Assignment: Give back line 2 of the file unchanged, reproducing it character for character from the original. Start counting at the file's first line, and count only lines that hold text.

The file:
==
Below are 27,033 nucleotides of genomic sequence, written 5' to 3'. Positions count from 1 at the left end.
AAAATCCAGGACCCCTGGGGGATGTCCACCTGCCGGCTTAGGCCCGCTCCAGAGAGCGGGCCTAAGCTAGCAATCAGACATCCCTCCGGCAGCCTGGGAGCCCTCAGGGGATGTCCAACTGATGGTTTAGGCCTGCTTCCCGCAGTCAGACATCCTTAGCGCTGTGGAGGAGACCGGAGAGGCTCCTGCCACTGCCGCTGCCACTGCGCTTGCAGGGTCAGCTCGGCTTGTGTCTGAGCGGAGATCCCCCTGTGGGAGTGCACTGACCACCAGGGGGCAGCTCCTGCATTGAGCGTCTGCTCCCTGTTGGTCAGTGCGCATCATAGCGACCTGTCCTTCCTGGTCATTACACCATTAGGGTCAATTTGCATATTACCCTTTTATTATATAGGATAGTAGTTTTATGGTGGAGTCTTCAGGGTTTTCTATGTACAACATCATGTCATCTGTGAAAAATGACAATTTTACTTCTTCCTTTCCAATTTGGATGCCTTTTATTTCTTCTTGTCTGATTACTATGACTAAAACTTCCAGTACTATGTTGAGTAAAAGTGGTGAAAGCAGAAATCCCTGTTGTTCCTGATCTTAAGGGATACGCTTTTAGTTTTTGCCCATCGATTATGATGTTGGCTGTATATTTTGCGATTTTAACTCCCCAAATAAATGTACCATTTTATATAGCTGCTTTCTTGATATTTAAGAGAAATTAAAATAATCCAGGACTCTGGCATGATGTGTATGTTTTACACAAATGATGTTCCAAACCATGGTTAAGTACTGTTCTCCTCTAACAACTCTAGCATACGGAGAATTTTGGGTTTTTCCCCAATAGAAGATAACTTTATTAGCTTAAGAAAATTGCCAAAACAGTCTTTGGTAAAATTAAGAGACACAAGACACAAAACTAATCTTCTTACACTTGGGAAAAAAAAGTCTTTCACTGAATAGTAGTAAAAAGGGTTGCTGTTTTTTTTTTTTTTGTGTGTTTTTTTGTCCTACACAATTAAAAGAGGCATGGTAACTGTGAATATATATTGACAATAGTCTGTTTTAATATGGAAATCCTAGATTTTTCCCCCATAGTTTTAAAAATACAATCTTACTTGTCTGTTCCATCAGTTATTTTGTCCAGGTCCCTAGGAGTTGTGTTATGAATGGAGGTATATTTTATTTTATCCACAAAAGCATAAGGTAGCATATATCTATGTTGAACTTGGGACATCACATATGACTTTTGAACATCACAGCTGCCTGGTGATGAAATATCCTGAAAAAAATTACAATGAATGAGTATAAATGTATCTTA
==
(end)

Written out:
AAAATCCAGGACCCCTGGGGGATGTCCACCTGCCGGCTTAGGCCCGCTCCAGAGAGCGGGCCTAAGCTAGCAATCAGACATCCCTCCGGCAGCCTGGGAGCCCTCAGGGGATGTCCAACTGATGGTTTAGGCCTGCTTCCCGCAGTCAGACATCCTTAGCGCTGTGGAGGAGACCGGAGAGGCTCCTGCCACTGCCGCTGCCACTGCGCTTGCAGGGTCAGCTCGGCTTGTGTCTGAGCGGAGATCCCCCTGTGGGAGTGCACTGACCACCAGGGGGCAGCTCCTGCATTGAGCGTCTGCTCCCTGTTGGTCAGTGCGCATCATAGCGACCTGTCCTTCCTGGTCATTACACCATTAGGGTCAATTTGCATATTACCCTTTTATTATATAGGATAGTAGTTTTATGGTGGAGTCTTCAGGGTTTTCTATGTACAACATCATGTCATCTGTGAAAAATGACAATTTTACTTCTTCCTTTCCAATTTGGATGCCTTTTATTTCTTCTTGTCTGATTACTATGACTAAAACTTCCAGTACTATGTTGAGTAAAAGTGGTGAAAGCAGAAATCCCTGTTGTTCCTGATCTTAAGGGATACGCTTTTAGTTTTTGCCCATCGATTATGATGTTGGCTGTATATTTTGCGATTTTAACTCCCCAAATAAATGTACCATTTTATATAGCTGCTTTCTTGATATTTAAGAGAAATTAAAATAATCCAGGACTCTGGCATGATGTGTATGTTTTACACAAATGATGTTCCAAACCATGGTTAAGTACTGTTCTCCTCTAACAACTCTAGCATACGGAGAATTTTGGGTTTTTCCCCAATAGAAGATAACTTTATTAGCTTAAGAAAATTGCCAAAACAGTCTTTGGTAAAATTAAGAGACACAAGACACAAAACTAATCTTCTTACACTTGGGAAAAAAAAGTCTTTCACTGAATAGTAGTAAAAAGGGTTGCTGTTTTTTTTTTTTTTGTGTGTTTTTTTGTCCTACACAATTAAAAGAGGCATGGTAACTGTGAATATATATTGACAATAGTCTGTTTTAATATGGAAATCCTAGATTTTTCCCCCATAGTTTTAAAAATACAATCTTACTTGTCTGTTCCATCAGTTATTTTGTCCAGGTCCCTAGGAGTTGTGTTATGAATGGAGGTATATTTTATTTTATCCACAAAAGCATAAGGTAGCATATATCTATGTTGAACTTGGGACATCACATATGACTTTTGAACATCACAGCTGCCTGGTGATGAAATATCCTGAAAAAAATTACAATGAATGAGTATAAATGTATCTTA